Probation Violations

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Is Violation of Probation a New Criminal Charge?

No, not in itself. When a person is accused of violating probation in Florida, this alone does not create a new criminal charge.   Nevertheless, the original criminal case will be reopened and the probationer will be prosecuted anew for the criminal charge(s) to which they pled guilty when placed on probation.  However, if the probationer is accused of committing a new crime which violated their probation, a separate criminal case may be opened for the new offense.  That new offense will have its own set of possible penalties in the event the person is found guilty of the new offense.

Can I go to Trial on a Violation of Probation?

Yes and no.  The answer is yes, in that the probationer has a right to challenge the allegation that they have violated probation.  The answer is no, in that the probationer does not have the same trial rights as a person accused of a new crime.  First, there is no right to a jury trial on a violation of probation; rather, a judge alone will decide whether the person violated probation at a hearing. Keep in mind that this is normally the same judge who agreed to give that person probation rather than a jail or prison sentence. Second, there is a much lower legal standard the judge will use at that hearing than the standard a jury would use to decide guilt or innocence at a trial.  Thus, it is much easier for the prosecutor to prove a violation of probation than to prove that a person is guilty of a new crime.

How Much Time Do I Face on My Violation of Probation?

This depends on the charges for which you were placed on probation.  The maximum sentence will be the maximum sentence for whatever those charges are.  The minimum sentence will depend on your score under the Florida sentencing guidelines.  However, you do not have to be sentenced at all—it is possible to be reinstated on probation and given another chance to complete probation successfully even if a judge decides you have violated your probation.  Often, your lawyer can also negotiate a resolution with the prosecutor to avoid a hearing and permit you to go back on probation for another chance to complete the probation term successfully.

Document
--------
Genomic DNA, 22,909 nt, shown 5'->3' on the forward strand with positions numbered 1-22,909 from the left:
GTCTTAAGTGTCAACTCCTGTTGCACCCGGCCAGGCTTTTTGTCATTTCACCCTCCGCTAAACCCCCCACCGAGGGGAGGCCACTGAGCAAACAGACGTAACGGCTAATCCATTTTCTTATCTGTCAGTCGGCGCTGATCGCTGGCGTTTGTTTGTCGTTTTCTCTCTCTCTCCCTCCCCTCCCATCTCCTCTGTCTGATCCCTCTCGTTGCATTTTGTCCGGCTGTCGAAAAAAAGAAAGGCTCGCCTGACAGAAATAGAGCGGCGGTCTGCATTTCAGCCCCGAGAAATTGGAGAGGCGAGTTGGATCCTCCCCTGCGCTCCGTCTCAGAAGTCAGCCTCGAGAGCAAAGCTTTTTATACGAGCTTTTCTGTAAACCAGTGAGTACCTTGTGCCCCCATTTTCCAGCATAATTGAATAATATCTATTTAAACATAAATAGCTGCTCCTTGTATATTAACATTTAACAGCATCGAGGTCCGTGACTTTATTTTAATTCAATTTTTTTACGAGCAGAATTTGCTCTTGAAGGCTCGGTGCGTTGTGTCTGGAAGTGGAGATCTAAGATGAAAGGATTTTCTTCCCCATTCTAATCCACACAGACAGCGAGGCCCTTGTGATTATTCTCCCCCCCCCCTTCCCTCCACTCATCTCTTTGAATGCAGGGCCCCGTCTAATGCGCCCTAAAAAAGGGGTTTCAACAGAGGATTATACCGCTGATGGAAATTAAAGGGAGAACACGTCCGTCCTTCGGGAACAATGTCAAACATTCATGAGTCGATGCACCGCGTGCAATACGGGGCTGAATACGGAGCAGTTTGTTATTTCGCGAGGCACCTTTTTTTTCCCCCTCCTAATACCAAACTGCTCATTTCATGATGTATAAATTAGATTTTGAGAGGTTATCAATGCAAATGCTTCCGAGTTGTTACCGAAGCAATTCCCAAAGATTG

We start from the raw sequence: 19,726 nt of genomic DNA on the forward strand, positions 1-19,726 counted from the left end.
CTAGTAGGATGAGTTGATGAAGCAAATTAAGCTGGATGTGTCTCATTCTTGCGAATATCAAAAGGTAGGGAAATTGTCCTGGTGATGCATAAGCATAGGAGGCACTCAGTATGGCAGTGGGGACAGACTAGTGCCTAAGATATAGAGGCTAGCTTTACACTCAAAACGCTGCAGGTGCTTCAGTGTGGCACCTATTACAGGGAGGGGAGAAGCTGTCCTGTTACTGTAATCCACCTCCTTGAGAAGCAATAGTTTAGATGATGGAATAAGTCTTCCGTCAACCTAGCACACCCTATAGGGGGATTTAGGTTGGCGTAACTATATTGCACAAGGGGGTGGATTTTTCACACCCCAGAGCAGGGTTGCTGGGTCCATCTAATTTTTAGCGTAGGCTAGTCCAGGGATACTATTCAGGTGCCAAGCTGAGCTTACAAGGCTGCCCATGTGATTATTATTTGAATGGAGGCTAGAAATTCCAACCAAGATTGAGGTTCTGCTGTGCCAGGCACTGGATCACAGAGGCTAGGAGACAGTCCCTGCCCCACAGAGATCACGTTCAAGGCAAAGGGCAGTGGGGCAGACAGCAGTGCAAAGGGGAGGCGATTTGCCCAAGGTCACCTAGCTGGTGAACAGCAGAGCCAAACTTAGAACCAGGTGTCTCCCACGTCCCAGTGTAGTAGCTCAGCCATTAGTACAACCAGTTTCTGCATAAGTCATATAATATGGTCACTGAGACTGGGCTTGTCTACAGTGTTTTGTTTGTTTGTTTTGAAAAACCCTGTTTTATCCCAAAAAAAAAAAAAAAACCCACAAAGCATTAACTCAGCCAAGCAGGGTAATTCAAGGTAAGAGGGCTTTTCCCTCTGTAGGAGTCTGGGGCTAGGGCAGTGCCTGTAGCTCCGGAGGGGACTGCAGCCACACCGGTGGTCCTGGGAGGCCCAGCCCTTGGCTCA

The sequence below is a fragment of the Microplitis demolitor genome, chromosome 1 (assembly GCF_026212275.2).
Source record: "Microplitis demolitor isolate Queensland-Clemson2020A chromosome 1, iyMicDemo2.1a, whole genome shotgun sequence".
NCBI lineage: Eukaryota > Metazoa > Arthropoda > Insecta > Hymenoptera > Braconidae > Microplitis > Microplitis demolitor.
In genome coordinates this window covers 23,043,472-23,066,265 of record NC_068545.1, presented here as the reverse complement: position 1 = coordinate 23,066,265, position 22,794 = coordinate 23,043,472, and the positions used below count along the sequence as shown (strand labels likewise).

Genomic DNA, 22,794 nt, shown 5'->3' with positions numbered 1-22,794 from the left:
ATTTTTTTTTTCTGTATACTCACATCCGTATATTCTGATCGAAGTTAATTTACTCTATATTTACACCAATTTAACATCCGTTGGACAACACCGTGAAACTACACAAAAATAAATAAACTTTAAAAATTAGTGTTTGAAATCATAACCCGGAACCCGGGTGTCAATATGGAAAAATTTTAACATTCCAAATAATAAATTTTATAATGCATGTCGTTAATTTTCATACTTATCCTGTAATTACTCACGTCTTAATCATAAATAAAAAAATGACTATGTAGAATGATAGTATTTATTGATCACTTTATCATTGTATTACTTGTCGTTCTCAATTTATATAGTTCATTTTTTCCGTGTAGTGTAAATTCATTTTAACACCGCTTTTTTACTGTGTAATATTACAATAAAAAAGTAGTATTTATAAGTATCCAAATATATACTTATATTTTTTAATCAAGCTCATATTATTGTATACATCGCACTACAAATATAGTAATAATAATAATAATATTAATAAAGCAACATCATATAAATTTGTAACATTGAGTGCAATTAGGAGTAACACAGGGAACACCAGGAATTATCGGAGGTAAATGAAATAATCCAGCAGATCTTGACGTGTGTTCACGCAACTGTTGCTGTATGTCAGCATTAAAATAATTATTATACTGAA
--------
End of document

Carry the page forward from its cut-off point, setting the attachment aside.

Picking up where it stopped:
Do I Need a Lawyer on My Violation of Probation?

Yes, definitely.  Merely being accused of violating probation often results in the loss of liberty pending a strong legal defense.  A person in this position has no right to a bond or any kind of release, though a lawyer can request your release from jail while she prepares your legal defense.  Prosecutors are often harsh on people accused of violating probation, even for minor violations such as failed drug tests and tickets for driving under suspended license.  Having an experienced negotiator and advocate on your side can make the difference between a lengthy prison sentence and another chance to successfully complete probation.  Ms. Fore has defended hundreds of probation violation cases during her career, both for misdemeanors and felonies.

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